After a nice morning stroll along the front at Lake Garda, we departed Desenzano at 12.20, and arrived at Milano Centrale at 1.30. We then boarded a Lucerne-bound train, departing at 2.20. We passed by Lake Como. My friend, Neil, maintains that this lake is much more beautiful than Lake Garda. Lake Como appeared to be a much smaller lake, dwarfed on all sides by towering peaks, as if protecting precious contents within the crystal blue waters. A photographer's paradise.
At Chiasso, not long later, we crossed into Switzerland. It is five weeks since we first entered Italy. Today, we say goodbye. Tutto bene. It's a great country. Goodbye pizza, pasta and gelati. Hello Swiss chocolate and muesli.
European countries' borders have often been dictated by geography. The scenery changes almost immediately when you enter Switzerland. You see more tunnels, fir trees, and several-storied A-frame houses. And you see mountains that reach for the heavens, whose crests extend some distance from left to right, and whose ends plunge dramatically to the ground. They resemble giant sleeping beasts that command awe and respect. And there are so many of them. At first, they're completely covered in pine forests.
For a while, we pass through towns with Italian-sounding names, which eventually give way to German-sounding names like Göschenen, Altdorf and Brunnen. The deeper into Switzerland you travel, the mountain tops head for the stratosphere, and are partly pine forest covered, with sheer, rocky walls higher up, and neat, green slopes lower down near the valley floors. A river suddenly appears, obviously fed by the trickles of water that carve their own pathways down from the great heights.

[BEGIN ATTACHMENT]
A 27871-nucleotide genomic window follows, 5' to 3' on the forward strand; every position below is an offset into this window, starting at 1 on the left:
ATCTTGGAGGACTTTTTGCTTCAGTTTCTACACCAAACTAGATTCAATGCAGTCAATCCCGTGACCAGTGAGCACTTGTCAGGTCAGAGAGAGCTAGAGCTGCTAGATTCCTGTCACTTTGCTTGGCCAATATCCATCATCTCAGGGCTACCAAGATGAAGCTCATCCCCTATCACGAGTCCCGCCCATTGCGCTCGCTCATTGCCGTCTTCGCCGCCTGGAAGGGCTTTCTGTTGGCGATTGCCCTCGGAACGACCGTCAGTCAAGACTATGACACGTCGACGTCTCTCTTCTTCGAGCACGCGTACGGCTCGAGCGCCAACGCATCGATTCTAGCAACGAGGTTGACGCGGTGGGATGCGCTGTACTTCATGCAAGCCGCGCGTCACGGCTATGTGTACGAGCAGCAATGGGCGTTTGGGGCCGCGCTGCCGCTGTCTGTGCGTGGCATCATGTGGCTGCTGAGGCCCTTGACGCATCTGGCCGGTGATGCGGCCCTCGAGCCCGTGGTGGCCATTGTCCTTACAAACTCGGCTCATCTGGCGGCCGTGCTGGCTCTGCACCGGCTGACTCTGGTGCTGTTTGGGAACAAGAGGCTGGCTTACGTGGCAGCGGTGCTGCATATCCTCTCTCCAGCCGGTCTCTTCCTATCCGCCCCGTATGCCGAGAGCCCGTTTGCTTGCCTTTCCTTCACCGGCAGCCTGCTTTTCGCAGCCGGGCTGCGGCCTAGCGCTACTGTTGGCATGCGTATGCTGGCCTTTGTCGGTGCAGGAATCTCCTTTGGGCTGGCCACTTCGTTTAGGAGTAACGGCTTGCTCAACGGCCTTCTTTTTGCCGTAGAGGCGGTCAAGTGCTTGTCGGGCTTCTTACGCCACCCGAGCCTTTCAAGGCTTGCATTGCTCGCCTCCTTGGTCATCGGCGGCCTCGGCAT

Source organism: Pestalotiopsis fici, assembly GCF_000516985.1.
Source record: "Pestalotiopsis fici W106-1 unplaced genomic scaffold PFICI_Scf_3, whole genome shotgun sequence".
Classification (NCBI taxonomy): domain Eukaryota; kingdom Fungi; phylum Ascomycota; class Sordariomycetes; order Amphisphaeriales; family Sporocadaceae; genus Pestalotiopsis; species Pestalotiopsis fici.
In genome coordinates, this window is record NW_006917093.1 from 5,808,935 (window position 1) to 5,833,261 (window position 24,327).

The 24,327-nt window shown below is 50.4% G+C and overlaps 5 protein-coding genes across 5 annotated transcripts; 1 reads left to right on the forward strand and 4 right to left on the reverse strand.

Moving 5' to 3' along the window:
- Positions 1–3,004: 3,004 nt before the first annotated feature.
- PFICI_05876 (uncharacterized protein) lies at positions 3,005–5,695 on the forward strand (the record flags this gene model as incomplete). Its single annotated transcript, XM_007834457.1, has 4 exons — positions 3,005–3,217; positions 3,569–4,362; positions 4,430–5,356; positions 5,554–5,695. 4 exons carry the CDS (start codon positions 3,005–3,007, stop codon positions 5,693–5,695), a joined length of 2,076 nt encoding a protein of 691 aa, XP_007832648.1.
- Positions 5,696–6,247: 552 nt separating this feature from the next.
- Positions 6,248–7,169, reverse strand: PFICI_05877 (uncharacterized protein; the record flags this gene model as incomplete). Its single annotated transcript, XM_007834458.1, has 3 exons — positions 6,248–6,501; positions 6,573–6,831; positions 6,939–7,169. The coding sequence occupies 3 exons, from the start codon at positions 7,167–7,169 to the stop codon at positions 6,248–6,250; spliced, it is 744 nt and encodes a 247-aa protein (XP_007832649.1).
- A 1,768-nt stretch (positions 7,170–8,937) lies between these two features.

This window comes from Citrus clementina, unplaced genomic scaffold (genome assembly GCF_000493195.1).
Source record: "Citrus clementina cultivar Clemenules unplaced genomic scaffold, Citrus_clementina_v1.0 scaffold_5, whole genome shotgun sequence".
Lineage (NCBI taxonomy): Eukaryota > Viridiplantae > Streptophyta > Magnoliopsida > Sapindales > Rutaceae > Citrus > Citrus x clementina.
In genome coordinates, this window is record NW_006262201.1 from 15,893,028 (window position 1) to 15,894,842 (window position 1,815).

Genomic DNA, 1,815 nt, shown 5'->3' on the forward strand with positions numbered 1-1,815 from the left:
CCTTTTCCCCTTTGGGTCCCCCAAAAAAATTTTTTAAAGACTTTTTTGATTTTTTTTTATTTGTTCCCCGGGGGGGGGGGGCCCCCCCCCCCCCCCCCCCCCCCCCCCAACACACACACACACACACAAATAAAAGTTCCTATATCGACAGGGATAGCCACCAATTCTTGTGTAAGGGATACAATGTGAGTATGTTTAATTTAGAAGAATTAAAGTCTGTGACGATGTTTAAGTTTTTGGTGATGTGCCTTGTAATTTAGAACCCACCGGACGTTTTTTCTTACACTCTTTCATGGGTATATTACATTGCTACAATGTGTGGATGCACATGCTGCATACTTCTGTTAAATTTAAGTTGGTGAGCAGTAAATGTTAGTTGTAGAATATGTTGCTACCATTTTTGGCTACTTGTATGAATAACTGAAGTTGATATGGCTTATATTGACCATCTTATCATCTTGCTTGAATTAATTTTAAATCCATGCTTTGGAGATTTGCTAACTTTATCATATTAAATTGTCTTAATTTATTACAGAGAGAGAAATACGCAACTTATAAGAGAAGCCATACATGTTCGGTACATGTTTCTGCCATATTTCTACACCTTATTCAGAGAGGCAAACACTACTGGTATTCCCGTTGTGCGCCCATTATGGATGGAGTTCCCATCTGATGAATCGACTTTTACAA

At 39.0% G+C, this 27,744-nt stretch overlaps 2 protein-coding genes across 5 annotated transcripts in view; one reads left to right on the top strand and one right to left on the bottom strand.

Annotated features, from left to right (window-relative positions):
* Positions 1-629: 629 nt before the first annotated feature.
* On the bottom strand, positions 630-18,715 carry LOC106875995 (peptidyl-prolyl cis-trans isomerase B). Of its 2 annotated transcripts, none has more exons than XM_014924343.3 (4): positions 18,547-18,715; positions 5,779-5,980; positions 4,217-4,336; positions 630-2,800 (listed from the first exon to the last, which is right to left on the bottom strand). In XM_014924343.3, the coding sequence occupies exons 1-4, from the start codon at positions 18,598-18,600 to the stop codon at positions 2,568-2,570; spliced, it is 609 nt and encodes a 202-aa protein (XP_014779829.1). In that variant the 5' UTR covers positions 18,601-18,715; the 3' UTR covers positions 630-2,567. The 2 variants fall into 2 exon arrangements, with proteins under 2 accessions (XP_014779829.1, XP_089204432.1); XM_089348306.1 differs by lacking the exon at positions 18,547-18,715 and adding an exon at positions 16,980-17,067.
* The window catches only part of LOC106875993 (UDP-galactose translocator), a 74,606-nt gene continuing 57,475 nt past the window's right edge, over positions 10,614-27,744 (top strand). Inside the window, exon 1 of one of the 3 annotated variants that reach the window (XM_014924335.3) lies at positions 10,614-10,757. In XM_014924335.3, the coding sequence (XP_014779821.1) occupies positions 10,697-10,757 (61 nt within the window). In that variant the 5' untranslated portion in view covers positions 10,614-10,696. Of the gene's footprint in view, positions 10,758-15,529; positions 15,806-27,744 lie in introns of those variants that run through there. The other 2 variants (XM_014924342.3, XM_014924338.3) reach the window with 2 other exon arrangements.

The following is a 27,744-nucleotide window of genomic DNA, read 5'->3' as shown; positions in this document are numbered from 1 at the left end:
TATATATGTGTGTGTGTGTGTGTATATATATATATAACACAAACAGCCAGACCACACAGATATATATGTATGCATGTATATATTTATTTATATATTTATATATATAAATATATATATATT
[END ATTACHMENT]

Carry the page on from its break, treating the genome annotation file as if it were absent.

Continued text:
More than an hour inside Switzerland, we have passed a lake. Many mountains' lower slopes are dotted with towns and villages. A cornfield appears near the railway line. We cross a narrow river, and pass a town called Schwyz. After Arthur-Goldau, it's non-stop to Lucerne. On the way, another lake arrives. Here, the mountains shrink while the settlements rise up the slopes. Unexpectedly, the landscape smooths out, becoming rather flatter. More cornfields arrive, and the hills return.
Throughout the trip, two boys chatted up two young Chinese girls, moving to sit right next to them. The girls' English was good, and they dealt with the sweet talk quite well. One of the boys, who I think were native Italian speakers, told one of the girls about 50 times that he liked her. Some time later, nearly at Lucerne, I asked Jean if we should say something to the boys. Jean shrugged. I then got busy with a blog post, and stopped concentrating on the romantic young men. I didn't hear the request to be left alone. The moment Jean rose from her seat and spoke to the boys, I knew there was trouble. For the next couple of seconds, during which there was silence, I was busy trying to save my post, lest I lose it. I then also spoke to the boys, and they returned to their seats. A moment later, we arrived at Lucerne. Amazingly, the young Chinese women are staying at our hotel.